Skip to comments.Archaeologists unearth new evidence of Roman and medieval Leicester
Posted on 12/12/2015 10:23:29 PM PST by SunkenCiv
Archaeologists, led by John Thomas and Mathew Morris of ULAS, have been investigating a series of medieval and post-medieval backyards dating from the 12th century through to the 16th century...
Evidence recorded includes stone-lined pits (possibly storage pits or cisterns), rubbish pits, latrines, wells, boundary walls and a possible late 15th or 16th century cellar. Such activity, and the evidence carefully collected and recorded from it, will give important new insights into the lifestyles and industry of the people living along one of Leicester's principle medieval streets...
The site lies at the heart of Leicester's historic core, close to significant Roman and medieval sites such as the Roman forum and the Jewry Wall Roman public baths as well as the site of Grey Friars, the medieval Franciscan friary where the remains of King Richard III (d.1485) were discovered by University archaeologists in 2012.
Once the medieval archaeology was painstakingly recorded and removed, evidence of Leicester's Roman past was slowly revealed. The junction of two Roman streets has been identified. These have thick, cambered gravel surfaces with drainage gullies dug to either side. A number of large stone and timber buildings, and boundary walls, dating from the 2nd century through to the 4th century have been identified running along the sides of the streets...
The broken remains of a mosaic pavement has been found in one building, whilst pieces of painted wall plaster still survived on the walls in another...
A wide array of artefacts have been recovered during the excavation, including coins, fine table ware, a copper spoon, game counters, a number of bone hair pins and other pieces of jewellery. This suggests that Roman activity in the area was predominately domestic in nature with some industrial activity going on in the vicinity in the later Roman period.
(Excerpt) Read more at 2.le.ac.uk ...
Third century Leicester viewed from the Northeast. The tallest building is the macellum, with Jewry Wall baths behind it. [illus. by Mike Codd]
Visions of Ancient Leicester: Reconstructing Life in the Roman and Medieval Town from the Archaeology of Highcross Leicester Excavations
by Matthew Morris, Richard Buckley, Mike Codd
300 ad Crowded and here I am always wishing I lived in the oh so countryish past.
Take a little trip:
I’ve been watching Time Team on YouTube recently also. Great show!
I thought everybody already knew the Romans were in Britain?
This may sound like a stupid question but ...
Archeology is all about literally uncovering the past. It almost always involves digging up artifacts or evidence of ancient practices, sometimes buried under several feet of soil.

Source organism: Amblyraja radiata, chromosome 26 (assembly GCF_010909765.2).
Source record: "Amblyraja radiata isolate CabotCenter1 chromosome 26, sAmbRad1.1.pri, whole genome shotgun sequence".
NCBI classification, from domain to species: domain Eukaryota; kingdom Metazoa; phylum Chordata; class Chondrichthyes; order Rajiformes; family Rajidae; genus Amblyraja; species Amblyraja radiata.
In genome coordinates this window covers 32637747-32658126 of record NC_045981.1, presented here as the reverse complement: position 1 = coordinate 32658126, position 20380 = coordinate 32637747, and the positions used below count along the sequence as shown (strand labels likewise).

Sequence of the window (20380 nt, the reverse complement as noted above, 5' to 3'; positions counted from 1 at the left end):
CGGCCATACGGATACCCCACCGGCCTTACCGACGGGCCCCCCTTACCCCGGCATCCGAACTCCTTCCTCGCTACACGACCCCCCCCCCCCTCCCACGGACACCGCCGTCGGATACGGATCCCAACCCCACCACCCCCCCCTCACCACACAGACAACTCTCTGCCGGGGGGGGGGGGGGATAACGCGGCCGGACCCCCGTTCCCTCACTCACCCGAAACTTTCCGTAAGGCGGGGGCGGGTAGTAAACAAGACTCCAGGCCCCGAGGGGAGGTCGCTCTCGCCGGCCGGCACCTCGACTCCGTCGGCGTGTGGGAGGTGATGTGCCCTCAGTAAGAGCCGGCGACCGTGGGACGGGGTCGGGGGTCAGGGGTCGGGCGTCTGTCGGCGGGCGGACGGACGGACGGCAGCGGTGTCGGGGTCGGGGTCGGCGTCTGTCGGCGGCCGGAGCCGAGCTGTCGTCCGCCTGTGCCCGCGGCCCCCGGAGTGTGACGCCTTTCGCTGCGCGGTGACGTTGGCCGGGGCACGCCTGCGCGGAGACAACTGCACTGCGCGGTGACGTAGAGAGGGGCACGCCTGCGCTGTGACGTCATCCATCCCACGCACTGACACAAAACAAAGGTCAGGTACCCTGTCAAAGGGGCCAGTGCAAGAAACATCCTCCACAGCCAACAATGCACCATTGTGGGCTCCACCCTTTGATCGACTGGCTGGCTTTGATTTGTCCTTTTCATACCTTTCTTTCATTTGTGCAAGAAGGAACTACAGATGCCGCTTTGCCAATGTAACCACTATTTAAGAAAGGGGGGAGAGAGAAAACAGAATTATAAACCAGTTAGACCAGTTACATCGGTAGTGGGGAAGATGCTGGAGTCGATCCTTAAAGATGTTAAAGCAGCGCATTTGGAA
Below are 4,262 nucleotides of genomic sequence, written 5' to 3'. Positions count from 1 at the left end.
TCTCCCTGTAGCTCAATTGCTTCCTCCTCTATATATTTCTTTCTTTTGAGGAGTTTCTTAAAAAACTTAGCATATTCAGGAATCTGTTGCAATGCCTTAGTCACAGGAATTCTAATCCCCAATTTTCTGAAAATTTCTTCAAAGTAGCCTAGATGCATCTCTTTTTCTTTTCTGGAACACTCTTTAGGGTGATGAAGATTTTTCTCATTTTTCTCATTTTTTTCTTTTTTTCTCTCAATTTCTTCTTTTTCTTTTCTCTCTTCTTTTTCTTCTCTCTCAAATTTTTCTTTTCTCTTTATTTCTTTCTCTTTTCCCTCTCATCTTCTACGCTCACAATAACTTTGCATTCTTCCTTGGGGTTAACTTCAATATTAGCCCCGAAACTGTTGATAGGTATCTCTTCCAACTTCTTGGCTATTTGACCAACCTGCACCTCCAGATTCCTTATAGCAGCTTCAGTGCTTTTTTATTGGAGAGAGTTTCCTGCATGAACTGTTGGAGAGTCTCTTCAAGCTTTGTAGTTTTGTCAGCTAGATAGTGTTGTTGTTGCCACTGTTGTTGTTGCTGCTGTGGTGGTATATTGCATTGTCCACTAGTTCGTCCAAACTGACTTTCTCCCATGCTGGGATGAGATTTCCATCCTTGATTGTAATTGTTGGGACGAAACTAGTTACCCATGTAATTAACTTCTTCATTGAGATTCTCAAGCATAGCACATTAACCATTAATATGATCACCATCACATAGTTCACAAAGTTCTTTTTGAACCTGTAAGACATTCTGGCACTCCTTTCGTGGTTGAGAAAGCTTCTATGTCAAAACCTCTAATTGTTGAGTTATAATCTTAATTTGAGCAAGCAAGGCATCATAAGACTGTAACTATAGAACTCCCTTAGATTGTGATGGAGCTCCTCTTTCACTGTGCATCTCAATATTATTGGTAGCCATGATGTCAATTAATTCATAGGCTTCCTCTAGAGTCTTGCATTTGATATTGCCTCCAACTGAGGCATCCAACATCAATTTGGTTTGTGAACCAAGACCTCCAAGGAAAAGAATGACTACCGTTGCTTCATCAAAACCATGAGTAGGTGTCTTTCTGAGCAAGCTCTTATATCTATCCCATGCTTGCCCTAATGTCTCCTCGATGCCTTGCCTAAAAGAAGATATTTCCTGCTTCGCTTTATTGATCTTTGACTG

My question: where does all this soil come from? Why does all this ancient evidence always seem to sink into the earth? What natural phenomena conspire to literally bury the past?
The cardo and decumanus?
Earth in Upheaval presents documentation of global catastrophes in prehistorical and historical times: the evidence of stone and bone.
Wind, water, and worms - predominantly.
Remember also, that most of plant growth is water, air and sunlight - only the small amount that remains of a tree after you’ve burnt it to ash is from the actual earth...so when plants overgrow something, they add organic material on top, and then collect blown dirt or mud. Then animals poopon top, and track dirt all around. Earthworms in particular keep piling little bits of soil on top of the surface.
Seems sketchy to me. Wouldn’t you think wind and rain would UNcover as much as it covered? And it seems like an awful lot of plant matter would have to accumulate to bury something under feet of soil. And what about areas that are only marginally fertile and don’t support much plant life?
I’m not disagreeing, but it just doesn’t feel like those factors would be enough to bury entire cities in a few thousand years.
There is un-burying as well. Entire areas where rock is scrubbed bare. In the geological record, these are called a palimpsest.
That said, dirt tends to collect around obstructions, and roots keep it from leaving. Organic matter remains attached and builds on itself.
Btw, 10feet over 2000 years is .06 inches per year. That’s pretty meager.
That’s pretty meager for 2000 years. But there are sites where artifacts less than 200 - 300 years old are buried deep. I would guess they’re in more overgrown areas with lush vegetation though.
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